Last week, Campaign Desk wrote about how print journalists are increasingly blurring the lines between news reporting and what has traditionally been thought of as punditry. In an interview for that piece, the Washington Post’s David Broder stressed how important it is that print journalists appearing on news shows “keep it at an analysis level.” Broder also talked quite persuasively about how “people who call themselves journalists and go on and argue with each other like politicians” make it difficult for viewers to tell the difference between a journalist and a pundit.
So it was particularly surprising when we tuned in to “Meet The Press” yesterday to find that Broder himself had succumbed to television’s apparently irresistible temptation to make journalists sound suspiciously like partisan operatives. Late in the show, host Tim Russert brought up the fact presumptive Democratic nominee John Kerry is considering not accepting his party’s nomination until after the Democrats’ convention. Such a move would let Kerry push back the date that he receives the $75 million in public campaign funds he will be entitled to — and stretch out the time that he’ll be able to spend the money he’s raised himself.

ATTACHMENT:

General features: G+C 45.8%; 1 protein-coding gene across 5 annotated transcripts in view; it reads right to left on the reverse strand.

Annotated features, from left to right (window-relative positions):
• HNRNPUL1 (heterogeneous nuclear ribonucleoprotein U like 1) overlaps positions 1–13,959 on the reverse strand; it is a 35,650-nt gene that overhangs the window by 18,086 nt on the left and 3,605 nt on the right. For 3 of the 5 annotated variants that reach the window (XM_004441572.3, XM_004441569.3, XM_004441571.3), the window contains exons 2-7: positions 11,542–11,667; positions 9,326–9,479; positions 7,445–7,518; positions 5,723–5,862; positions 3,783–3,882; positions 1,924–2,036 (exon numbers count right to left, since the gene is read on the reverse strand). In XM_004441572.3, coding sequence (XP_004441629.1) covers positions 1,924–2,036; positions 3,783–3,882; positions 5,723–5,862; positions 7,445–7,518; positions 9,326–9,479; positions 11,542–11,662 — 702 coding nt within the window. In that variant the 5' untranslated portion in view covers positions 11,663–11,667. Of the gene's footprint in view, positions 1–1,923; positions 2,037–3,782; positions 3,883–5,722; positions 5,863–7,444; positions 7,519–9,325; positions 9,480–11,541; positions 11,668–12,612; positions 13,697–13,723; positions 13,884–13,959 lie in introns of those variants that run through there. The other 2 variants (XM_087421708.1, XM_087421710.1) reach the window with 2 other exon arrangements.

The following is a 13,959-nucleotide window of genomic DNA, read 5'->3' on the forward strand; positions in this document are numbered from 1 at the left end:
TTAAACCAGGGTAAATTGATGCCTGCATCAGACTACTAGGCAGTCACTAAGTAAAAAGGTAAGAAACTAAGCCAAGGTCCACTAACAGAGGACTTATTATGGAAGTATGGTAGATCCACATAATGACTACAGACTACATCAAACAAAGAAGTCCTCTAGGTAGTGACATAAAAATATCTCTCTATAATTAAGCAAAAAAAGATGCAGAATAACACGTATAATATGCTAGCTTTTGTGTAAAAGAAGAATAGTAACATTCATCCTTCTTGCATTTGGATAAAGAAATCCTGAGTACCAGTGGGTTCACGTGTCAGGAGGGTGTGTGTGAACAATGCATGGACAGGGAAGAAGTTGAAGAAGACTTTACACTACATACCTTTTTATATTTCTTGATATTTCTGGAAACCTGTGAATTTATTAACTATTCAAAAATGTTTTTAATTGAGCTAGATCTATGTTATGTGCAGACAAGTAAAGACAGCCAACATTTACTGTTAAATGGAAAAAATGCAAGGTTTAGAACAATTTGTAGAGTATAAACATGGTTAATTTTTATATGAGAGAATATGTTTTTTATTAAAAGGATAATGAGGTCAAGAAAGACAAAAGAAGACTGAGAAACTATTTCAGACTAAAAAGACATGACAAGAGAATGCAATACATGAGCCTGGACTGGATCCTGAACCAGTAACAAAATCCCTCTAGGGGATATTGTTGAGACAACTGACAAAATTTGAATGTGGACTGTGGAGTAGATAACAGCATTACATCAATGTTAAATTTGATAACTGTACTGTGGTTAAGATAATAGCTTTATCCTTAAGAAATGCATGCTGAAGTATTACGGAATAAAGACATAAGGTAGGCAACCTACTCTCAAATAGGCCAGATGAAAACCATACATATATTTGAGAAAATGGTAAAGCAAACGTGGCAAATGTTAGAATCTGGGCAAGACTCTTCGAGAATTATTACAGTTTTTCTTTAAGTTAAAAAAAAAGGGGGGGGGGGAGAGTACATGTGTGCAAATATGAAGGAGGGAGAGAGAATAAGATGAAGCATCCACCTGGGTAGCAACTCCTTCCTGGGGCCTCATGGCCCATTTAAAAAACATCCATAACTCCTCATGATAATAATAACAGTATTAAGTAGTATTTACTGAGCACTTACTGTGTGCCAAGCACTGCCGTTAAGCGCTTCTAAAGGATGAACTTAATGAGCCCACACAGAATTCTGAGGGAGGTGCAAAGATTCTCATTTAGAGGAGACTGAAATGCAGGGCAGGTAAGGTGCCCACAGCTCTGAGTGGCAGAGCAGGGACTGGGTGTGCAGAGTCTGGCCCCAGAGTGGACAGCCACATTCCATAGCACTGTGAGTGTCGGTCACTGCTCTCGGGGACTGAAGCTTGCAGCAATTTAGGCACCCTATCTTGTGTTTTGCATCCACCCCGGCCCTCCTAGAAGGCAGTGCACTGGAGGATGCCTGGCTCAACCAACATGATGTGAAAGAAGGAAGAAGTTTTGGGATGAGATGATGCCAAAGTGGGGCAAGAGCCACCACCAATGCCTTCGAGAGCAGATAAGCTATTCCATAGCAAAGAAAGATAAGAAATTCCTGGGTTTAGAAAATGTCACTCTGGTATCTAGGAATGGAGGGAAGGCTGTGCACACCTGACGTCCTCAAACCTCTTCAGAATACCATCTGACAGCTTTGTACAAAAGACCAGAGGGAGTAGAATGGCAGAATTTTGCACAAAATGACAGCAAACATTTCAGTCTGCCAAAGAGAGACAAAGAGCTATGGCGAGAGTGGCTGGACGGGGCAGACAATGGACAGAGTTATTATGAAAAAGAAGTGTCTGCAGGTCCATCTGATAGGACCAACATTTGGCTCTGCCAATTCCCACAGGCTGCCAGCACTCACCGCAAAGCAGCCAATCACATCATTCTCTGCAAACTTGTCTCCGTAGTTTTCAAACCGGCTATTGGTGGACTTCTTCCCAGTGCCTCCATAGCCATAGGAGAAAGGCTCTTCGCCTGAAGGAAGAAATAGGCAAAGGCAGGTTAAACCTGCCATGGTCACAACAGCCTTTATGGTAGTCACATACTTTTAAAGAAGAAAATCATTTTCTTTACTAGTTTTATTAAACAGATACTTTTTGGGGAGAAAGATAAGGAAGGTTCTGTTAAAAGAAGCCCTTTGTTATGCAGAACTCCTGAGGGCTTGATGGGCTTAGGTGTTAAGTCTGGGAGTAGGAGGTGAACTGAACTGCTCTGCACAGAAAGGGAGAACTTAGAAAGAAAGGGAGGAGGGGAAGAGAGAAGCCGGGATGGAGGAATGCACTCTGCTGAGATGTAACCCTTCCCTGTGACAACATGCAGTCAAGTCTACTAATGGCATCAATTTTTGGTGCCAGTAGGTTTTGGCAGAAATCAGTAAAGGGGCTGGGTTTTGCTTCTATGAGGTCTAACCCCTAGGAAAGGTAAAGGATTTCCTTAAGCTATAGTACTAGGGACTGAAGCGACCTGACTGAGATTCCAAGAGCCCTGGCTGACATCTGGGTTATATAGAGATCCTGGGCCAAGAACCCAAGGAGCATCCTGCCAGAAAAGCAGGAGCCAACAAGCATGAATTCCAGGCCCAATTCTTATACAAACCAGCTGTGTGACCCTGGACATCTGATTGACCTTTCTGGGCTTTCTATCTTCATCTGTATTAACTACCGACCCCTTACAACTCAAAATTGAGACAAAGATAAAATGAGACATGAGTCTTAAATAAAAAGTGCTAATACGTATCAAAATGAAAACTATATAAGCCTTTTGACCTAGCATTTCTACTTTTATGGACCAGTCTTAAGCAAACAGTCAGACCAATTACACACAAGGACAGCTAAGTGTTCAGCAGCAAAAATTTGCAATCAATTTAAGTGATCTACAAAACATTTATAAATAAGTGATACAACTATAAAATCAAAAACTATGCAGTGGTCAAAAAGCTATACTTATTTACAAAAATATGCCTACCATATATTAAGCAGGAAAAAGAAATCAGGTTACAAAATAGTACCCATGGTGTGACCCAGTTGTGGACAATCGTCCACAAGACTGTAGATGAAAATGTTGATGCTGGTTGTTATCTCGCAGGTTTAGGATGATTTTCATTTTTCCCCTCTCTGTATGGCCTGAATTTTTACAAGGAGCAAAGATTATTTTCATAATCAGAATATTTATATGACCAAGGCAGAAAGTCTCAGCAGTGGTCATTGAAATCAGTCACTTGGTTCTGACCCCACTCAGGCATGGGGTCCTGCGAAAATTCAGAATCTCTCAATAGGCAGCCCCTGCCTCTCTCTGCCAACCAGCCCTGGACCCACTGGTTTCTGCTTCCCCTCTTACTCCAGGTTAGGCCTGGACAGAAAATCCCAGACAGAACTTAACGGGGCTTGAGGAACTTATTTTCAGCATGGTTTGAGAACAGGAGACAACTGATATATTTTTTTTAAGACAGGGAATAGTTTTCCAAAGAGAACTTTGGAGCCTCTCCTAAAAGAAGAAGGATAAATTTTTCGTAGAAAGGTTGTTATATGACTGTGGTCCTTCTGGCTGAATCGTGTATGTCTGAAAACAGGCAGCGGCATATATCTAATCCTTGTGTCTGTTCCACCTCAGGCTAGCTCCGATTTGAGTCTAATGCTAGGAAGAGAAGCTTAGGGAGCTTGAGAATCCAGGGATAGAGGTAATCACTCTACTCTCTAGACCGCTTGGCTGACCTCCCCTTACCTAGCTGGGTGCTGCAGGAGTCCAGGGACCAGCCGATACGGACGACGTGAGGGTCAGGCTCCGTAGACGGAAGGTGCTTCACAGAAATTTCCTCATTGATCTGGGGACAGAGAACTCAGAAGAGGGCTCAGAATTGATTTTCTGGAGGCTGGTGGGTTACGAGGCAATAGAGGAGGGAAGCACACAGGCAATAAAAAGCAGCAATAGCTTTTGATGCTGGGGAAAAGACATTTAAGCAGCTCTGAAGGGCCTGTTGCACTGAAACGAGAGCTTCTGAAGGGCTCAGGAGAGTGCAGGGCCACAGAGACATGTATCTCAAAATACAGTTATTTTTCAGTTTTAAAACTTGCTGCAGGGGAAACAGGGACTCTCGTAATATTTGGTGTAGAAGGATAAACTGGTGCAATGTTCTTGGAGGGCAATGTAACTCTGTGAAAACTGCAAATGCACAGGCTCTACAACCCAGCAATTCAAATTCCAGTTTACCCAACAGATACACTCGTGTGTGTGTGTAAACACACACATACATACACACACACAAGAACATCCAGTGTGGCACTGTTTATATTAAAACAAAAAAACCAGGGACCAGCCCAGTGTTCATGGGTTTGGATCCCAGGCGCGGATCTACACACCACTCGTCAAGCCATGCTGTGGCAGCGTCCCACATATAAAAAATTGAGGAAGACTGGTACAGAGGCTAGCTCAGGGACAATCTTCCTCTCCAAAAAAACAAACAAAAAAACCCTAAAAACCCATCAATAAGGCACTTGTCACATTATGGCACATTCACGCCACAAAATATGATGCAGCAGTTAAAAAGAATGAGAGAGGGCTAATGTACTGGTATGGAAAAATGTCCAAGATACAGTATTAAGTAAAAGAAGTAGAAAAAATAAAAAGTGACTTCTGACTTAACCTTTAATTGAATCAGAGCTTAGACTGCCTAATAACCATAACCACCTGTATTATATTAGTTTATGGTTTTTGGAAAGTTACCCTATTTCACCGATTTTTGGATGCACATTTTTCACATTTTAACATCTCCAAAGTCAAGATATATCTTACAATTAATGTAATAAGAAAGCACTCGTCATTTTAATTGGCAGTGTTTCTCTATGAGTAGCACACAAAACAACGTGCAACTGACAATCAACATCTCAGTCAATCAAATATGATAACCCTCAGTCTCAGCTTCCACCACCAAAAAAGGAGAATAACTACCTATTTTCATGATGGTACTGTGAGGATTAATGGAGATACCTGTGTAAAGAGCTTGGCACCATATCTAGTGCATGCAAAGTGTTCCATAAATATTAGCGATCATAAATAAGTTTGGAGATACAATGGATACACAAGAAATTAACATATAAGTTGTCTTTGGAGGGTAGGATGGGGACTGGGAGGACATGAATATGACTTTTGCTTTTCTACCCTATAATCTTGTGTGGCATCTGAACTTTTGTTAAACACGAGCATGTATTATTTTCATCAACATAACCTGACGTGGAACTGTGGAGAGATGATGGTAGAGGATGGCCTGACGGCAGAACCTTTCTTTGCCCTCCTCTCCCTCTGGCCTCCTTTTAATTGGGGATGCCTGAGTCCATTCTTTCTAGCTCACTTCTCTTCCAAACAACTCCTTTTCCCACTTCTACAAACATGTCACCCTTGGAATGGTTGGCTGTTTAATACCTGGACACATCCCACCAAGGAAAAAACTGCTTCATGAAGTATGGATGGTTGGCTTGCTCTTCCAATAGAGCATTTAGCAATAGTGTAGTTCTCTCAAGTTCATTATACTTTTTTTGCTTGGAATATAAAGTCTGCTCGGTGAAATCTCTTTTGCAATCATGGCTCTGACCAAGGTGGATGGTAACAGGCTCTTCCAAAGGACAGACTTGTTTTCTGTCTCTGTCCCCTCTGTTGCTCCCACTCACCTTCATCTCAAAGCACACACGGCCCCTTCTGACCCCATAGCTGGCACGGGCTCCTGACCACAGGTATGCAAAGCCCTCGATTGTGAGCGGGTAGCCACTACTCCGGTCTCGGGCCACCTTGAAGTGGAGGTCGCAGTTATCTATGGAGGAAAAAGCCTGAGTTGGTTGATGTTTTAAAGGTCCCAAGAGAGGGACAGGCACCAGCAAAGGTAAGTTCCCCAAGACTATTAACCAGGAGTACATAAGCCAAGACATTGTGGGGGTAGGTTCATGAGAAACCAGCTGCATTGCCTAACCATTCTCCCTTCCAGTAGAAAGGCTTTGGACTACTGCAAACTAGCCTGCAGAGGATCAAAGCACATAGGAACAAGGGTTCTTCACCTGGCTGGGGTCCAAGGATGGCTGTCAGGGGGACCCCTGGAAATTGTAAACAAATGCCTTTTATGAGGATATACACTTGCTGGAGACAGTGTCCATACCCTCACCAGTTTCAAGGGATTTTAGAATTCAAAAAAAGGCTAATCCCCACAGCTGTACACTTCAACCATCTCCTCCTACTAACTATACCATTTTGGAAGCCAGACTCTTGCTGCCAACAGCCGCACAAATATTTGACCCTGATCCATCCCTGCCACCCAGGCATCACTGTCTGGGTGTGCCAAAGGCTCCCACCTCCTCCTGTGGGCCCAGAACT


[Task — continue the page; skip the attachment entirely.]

Here’s Broder’s take:
What’s going on is money, money, money. I have to say that we used to blame Republicans as being the party where money really drove everything. It’s the Democrats that are allowing money to drive everything. They moved up the primary campaign dates so that they could have more time in the spring to raise money. Now, they want to move back the nomination time so they can raise more money in the fall. It is ridiculous. They are destroying institution after institution of political significance by this preoccupation with chasing money.
“It’s the Democrats that are allowing money to drive everything”? “They are destroying institution after institution”? Such vague rhetoric isn’t what we think of as keeping it “at an analysis level.” The substantive response to Broder’s criticism is pretty obvious: The Democrats are scheduled to nominate their candidate five weeks before the Republicans, giving Bush more than a month to continue to spend his own money before collecting his $75 million and accepting the accompanying restrictions.
We have a great deal of respect for Broder, who’s been a voice of reason on “Meet The Press” and other shows for as long as we can remember. But when the bright lights are on, even he can’t always resist the lure of the catchy, oversimplified sound bite.